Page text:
Most California fast-food workers will receive a minimum wage of $20 an hour starting next year—aa nearly $5-an-hour increase—uunder an agreement released Monday by unions and the industry that represents a costly Referendum on the vote in November 2024.
The mandatory wage increase applies to all fast food restaurants in California that are part of a chain with at least 60 locations nationwide. It does not apply to restaurants that operate a bakery and sell bread as a stand-alone menu item, such as B. Panera Bread. The $20 hourly wage begins April 1, and a council will have the authority to increase it annually through 2029.
Ingrid Vilorio, a fast-food worker at a Jack In The Box restaurant in the San Francisco Bay Area, said next year’s raise will give her family, which until recently shared a home with two other families, some peace of mind about being able to pay the rent.
“Many of us (in the fast food industry) have to work two jobs to pay the bills. That gives us a little leeway,” said Vilorio, who also works as a nanny.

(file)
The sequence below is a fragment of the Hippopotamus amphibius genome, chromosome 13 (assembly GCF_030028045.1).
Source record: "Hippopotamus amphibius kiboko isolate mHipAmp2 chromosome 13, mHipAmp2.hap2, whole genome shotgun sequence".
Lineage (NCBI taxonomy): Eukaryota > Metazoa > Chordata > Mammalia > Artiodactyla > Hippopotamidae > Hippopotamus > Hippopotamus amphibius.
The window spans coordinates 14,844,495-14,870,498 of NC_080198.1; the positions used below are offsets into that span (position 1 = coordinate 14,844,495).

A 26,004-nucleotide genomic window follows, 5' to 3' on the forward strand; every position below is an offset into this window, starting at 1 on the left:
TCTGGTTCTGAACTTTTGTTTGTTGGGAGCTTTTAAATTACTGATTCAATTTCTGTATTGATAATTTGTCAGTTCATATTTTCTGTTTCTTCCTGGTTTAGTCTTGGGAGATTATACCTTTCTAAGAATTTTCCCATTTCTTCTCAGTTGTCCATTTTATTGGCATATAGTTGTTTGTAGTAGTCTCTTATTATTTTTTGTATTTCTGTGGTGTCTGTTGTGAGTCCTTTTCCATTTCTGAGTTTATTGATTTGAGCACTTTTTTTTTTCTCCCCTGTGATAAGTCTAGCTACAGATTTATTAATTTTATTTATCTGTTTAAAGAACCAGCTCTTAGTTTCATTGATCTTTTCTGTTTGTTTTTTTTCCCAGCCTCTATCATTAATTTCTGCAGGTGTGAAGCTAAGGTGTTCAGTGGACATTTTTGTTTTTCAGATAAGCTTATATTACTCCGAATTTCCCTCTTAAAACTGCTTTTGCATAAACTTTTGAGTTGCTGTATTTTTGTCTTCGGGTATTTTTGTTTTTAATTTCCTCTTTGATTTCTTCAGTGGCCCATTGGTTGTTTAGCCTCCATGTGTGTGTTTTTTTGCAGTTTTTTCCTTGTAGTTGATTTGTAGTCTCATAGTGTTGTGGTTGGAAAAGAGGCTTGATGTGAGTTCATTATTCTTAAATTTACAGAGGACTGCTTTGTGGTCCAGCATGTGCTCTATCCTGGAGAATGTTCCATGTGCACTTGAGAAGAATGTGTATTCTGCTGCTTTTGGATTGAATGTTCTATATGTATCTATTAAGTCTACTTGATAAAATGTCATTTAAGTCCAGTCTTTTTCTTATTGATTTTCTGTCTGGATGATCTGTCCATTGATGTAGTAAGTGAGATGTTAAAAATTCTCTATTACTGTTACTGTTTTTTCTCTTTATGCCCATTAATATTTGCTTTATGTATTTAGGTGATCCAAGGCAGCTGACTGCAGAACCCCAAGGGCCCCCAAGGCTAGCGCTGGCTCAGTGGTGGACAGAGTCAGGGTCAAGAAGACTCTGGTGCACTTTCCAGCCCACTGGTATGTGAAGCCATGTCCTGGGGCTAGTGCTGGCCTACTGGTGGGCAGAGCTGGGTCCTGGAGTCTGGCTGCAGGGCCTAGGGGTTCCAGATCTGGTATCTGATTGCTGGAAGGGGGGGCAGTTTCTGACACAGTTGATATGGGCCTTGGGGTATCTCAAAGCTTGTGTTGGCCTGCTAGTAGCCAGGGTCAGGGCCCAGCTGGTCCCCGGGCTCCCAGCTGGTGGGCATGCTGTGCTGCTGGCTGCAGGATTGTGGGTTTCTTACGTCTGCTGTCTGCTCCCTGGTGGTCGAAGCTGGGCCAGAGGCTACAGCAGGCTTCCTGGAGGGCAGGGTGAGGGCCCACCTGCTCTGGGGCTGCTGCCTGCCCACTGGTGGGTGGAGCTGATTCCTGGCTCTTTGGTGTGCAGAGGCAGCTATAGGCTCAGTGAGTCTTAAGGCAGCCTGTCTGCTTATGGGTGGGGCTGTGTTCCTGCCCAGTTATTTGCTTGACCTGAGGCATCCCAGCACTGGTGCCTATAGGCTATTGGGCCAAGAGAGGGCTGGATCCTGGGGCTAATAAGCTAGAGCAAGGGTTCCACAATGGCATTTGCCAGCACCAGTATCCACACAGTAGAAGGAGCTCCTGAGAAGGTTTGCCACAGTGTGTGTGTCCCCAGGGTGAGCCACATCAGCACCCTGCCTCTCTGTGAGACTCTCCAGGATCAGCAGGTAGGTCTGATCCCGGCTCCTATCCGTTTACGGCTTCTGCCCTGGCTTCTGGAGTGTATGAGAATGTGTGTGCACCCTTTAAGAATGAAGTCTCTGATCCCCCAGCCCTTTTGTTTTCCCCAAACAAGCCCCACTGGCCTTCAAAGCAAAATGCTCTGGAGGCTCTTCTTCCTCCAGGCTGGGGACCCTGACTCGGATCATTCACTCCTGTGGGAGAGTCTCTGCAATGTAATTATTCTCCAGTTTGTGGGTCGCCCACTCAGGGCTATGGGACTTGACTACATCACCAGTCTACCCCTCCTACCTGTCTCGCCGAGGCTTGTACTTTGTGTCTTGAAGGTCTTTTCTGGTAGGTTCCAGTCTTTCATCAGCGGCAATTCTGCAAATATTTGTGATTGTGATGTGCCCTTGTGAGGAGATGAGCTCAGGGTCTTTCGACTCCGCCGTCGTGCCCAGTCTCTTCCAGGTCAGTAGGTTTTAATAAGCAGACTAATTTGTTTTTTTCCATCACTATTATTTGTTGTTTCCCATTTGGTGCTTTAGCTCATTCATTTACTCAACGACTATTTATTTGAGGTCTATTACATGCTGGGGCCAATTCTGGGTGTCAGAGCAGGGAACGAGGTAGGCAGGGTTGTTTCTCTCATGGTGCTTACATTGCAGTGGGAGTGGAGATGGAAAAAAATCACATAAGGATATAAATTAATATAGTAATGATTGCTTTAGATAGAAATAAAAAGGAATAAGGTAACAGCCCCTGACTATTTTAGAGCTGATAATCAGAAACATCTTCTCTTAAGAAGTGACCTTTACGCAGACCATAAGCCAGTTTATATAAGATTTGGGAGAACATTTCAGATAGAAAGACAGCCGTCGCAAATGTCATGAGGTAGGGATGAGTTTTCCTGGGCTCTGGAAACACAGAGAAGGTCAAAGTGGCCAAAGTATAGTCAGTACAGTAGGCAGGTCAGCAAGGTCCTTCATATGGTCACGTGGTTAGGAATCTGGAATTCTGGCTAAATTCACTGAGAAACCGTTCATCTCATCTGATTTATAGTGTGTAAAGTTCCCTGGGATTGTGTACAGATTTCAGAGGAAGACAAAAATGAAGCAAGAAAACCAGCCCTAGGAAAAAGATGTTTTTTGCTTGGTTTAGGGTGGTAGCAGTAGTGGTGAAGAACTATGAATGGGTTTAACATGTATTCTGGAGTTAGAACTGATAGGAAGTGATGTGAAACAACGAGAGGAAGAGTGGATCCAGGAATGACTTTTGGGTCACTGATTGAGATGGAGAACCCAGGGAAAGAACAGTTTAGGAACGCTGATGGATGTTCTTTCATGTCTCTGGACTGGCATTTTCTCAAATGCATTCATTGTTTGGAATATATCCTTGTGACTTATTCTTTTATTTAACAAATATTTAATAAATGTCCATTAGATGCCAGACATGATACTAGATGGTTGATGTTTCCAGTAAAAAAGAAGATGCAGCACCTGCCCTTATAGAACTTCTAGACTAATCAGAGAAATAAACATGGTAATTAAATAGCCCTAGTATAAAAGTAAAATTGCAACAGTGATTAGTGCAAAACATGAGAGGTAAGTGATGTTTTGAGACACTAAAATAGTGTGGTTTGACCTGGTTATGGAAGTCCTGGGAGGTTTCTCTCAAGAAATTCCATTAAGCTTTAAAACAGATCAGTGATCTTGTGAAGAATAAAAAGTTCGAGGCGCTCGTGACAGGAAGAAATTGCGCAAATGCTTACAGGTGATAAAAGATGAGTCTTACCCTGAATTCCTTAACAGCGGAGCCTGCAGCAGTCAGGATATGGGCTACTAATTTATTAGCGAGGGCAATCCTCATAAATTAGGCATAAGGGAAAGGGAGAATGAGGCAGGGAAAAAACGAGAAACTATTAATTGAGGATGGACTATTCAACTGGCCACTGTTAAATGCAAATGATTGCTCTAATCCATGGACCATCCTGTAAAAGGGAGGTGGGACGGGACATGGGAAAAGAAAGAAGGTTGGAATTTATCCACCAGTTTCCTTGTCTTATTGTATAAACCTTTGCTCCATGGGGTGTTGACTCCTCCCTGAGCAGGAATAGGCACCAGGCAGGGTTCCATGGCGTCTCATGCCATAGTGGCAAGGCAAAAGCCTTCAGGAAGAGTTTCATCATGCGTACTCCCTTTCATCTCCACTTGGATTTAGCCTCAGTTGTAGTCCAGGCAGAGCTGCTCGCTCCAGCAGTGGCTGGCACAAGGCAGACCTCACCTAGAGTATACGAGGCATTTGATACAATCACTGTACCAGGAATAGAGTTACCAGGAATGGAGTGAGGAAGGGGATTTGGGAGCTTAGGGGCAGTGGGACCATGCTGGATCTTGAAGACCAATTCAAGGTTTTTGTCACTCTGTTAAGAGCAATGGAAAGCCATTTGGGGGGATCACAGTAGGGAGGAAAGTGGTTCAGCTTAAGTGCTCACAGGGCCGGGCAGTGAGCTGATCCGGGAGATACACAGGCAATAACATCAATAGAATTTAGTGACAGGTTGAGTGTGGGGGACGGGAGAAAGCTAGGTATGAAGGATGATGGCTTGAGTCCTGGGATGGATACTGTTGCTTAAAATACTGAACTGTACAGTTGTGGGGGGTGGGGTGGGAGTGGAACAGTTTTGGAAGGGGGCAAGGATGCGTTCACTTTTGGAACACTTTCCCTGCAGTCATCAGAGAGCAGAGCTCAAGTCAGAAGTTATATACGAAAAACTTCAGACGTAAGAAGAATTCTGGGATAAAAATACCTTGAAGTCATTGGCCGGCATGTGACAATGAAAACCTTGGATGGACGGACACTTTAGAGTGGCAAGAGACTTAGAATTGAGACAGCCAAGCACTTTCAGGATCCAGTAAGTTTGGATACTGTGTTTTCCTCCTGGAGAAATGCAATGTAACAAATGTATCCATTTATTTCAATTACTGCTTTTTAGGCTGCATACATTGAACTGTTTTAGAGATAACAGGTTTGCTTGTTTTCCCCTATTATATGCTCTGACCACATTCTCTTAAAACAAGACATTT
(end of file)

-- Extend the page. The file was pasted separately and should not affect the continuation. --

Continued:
The agreement ends a tense confrontation between unions and the fast food industry that began last year when California’s Democratic Gov. Gavin Newsom signed an initiative to create a fast food council with the power to raise workers’ wages to $22 per hour. The current minimum wage in the state is $15.50 per hour for all industries.
Before the law could take effect, the fast food industry collected enough signatures to put the measure to a referendum in the November 2024 election. That would mean the law would have been put on hold until voters could decide whether or not to repeal it.
Unions angrily backed an initiative this year that would have made fast-food companies like McDonald’s liable for any wrongdoing by franchise operators, most of whom are independent, in the state. Democratic lawmakers also restored funding for the Industrial Welfare Commission, a long-dormant state agency with the authority to set wage standards and working conditions in various industries.
Both measures triggered alarm among business groups. Negotiations between the parties began a few months ago. In exchange for the $20-an-hour minimum wage, unions have withdrawn efforts to hold fast-food companies accountable for labor violations by franchise operators, and lawmakers have eliminated funding for the Industrial Welfare Commission.
The Fast Food Council established with the original initiative remains in place, but it only has the power to set wages, not working conditions. The authority can make recommendations on working conditions to various government bodies.